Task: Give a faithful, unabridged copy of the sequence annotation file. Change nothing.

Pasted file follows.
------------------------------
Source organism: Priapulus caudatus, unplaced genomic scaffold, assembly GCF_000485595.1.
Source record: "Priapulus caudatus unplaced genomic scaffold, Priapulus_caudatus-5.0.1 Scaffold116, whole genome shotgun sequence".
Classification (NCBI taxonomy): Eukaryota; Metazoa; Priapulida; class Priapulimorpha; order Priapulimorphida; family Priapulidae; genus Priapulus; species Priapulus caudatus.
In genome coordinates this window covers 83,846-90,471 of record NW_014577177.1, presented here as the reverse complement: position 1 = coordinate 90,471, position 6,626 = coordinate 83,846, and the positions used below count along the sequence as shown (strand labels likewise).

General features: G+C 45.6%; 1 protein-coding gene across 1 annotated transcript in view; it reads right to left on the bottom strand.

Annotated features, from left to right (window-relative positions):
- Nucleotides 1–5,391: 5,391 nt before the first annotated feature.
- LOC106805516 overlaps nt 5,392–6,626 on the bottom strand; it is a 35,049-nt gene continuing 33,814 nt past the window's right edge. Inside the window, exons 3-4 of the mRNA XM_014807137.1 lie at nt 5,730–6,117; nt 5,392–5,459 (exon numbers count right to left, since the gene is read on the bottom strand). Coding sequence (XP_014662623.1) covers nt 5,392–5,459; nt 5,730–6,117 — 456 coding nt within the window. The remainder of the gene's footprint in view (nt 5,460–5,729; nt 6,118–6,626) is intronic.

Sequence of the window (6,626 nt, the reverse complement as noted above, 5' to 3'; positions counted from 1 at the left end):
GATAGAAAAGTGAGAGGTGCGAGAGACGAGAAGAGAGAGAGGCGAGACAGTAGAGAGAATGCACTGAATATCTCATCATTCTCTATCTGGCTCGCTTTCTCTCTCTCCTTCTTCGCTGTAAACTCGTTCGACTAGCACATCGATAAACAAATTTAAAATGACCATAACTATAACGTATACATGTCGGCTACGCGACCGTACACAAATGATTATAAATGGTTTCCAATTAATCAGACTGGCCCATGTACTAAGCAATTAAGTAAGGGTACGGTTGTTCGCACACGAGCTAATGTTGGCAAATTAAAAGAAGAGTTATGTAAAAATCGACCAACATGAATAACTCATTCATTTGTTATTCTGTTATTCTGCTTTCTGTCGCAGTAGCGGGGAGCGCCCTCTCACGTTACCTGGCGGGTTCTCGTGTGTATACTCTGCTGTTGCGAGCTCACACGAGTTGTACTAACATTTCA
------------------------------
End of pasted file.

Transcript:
Source organism: Priapulus caudatus, unplaced genomic scaffold, assembly GCF_000485595.1.
Source record: "Priapulus caudatus unplaced genomic scaffold, Priapulus_caudatus-5.0.1 Scaffold116, whole genome shotgun sequence".
Classification (NCBI taxonomy): Eukaryota; Metazoa; Priapulida; class Priapulimorpha; order Priapulimorphida; family Priapulidae; genus Priapulus; species Priapulus caudatus.
In genome coordinates this window covers 83,846-90,471 of record NW_014577177.1, presented here as the reverse complement: position 1 = coordinate 90,471, position 6,626 = coordinate 83,846, and the positions used below count along the sequence as shown (strand labels likewise).

General features: G+C 45.6%; 1 protein-coding gene across 1 annotated transcript in view; it reads right to left on the bottom strand.

Annotated features, from left to right (window-relative positions):
- Nucleotides 1–5,391: 5,391 nt before the first annotated feature.
- LOC106805516 overlaps nt 5,392–6,626 on the bottom strand; it is a 35,049-nt gene continuing 33,814 nt past the window's right edge. Inside the window, exons 3-4 of the mRNA XM_014807137.1 lie at nt 5,730–6,117; nt 5,392–5,459 (exon numbers count right to left, since the gene is read on the bottom strand). Coding sequence (XP_014662623.1) covers nt 5,392–5,459; nt 5,730–6,117 — 456 coding nt within the window. The remainder of the gene's footprint in view (nt 5,460–5,729; nt 6,118–6,626) is intronic.

Sequence of the window (6,626 nt, the reverse complement as noted above, 5' to 3'; positions counted from 1 at the left end):
GATAGAAAAGTGAGAGGTGCGAGAGACGAGAAGAGAGAGAGGCGAGACAGTAGAGAGAATGCACTGAATATCTCATCATTCTCTATCTGGCTCGCTTTCTCTCTCTCCTTCTTCGCTGTAAACTCGTTCGACTAGCACATCGATAAACAAATTTAAAATGACCATAACTATAACGTATACATGTCGGCTACGCGACCGTACACAAATGATTATAAATGGTTTCCAATTAATCAGACTGGCCCATGTACTAAGCAATTAAGTAAGGGTACGGTTGTTCGCACACGAGCTAATGTTGGCAAATTAAAAGAAGAGTTATGTAAAAATCGACCAACATGAATAACTCATTCATTTGTTATTCTGTTATTCTGCTTTCTGTCGCAGTAGCGGGGAGCGCCCTCTCACGTTACCTGGCGGGTTCTCGTGTGTATACTCTGCTGTTGCGAGCTCACACGAGTTGTACTAACATTTCA